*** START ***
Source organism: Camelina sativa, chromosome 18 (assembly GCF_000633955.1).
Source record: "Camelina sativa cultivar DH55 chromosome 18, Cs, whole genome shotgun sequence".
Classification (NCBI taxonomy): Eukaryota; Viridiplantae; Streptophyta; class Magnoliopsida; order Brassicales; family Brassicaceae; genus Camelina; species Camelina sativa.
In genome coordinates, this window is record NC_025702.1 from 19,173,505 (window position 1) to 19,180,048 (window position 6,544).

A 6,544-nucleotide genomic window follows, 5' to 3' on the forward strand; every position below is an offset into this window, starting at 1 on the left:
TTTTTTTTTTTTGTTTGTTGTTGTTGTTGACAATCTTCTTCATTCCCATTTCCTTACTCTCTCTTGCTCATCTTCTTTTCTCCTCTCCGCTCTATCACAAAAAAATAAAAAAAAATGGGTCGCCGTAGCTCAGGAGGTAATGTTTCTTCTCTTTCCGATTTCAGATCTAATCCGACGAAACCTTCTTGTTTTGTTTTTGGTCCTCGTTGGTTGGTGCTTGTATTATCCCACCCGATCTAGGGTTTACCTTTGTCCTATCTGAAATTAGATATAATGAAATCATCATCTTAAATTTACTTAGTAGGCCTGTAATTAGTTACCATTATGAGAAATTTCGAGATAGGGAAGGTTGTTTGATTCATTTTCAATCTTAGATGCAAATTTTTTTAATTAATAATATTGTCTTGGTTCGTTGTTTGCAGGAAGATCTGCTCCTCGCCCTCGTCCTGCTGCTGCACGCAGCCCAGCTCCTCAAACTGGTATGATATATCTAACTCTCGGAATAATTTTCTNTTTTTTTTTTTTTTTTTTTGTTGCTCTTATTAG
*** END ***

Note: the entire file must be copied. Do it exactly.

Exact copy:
Source organism: Camelina sativa, chromosome 18 (assembly GCF_000633955.1).
Source record: "Camelina sativa cultivar DH55 chromosome 18, Cs, whole genome shotgun sequence".
Classification (NCBI taxonomy): Eukaryota; Viridiplantae; Streptophyta; class Magnoliopsida; order Brassicales; family Brassicaceae; genus Camelina; species Camelina sativa.
In genome coordinates, this window is record NC_025702.1 from 19,173,505 (window position 1) to 19,180,048 (window position 6,544).

A 6,544-nucleotide genomic window follows, 5' to 3' on the forward strand; every position below is an offset into this window, starting at 1 on the left:
TTTTTTTTTTTTGTTTGTTGTTGTTGTTGACAATCTTCTTCATTCCCATTTCCTTACTCTCTCTTGCTCATCTTCTTTTCTCCTCTCCGCTCTATCACAAAAAAATAAAAAAAAATGGGTCGCCGTAGCTCAGGAGGTAATGTTTCTTCTCTTTCCGATTTCAGATCTAATCCGACGAAACCTTCTTGTTTTGTTTTTGGTCCTCGTTGGTTGGTGCTTGTATTATCCCACCCGATCTAGGGTTTACCTTTGTCCTATCTGAAATTAGATATAATGAAATCATCATCTTAAATTTACTTAGTAGGCCTGTAATTAGTTACCATTATGAGAAATTTCGAGATAGGGAAGGTTGTTTGATTCATTTTCAATCTTAGATGCAAATTTTTTTAATTAATAATATTGTCTTGGTTCGTTGTTTGCAGGAAGATCTGCTCCTCGCCCTCGTCCTGCTGCTGCACGCAGCCCAGCTCCTCAAACTGGTATGATATATCTAACTCTCGGAATAATTTTCTNTTTTTTTTTTTTTTTTTTTGTTGCTCTTATTAG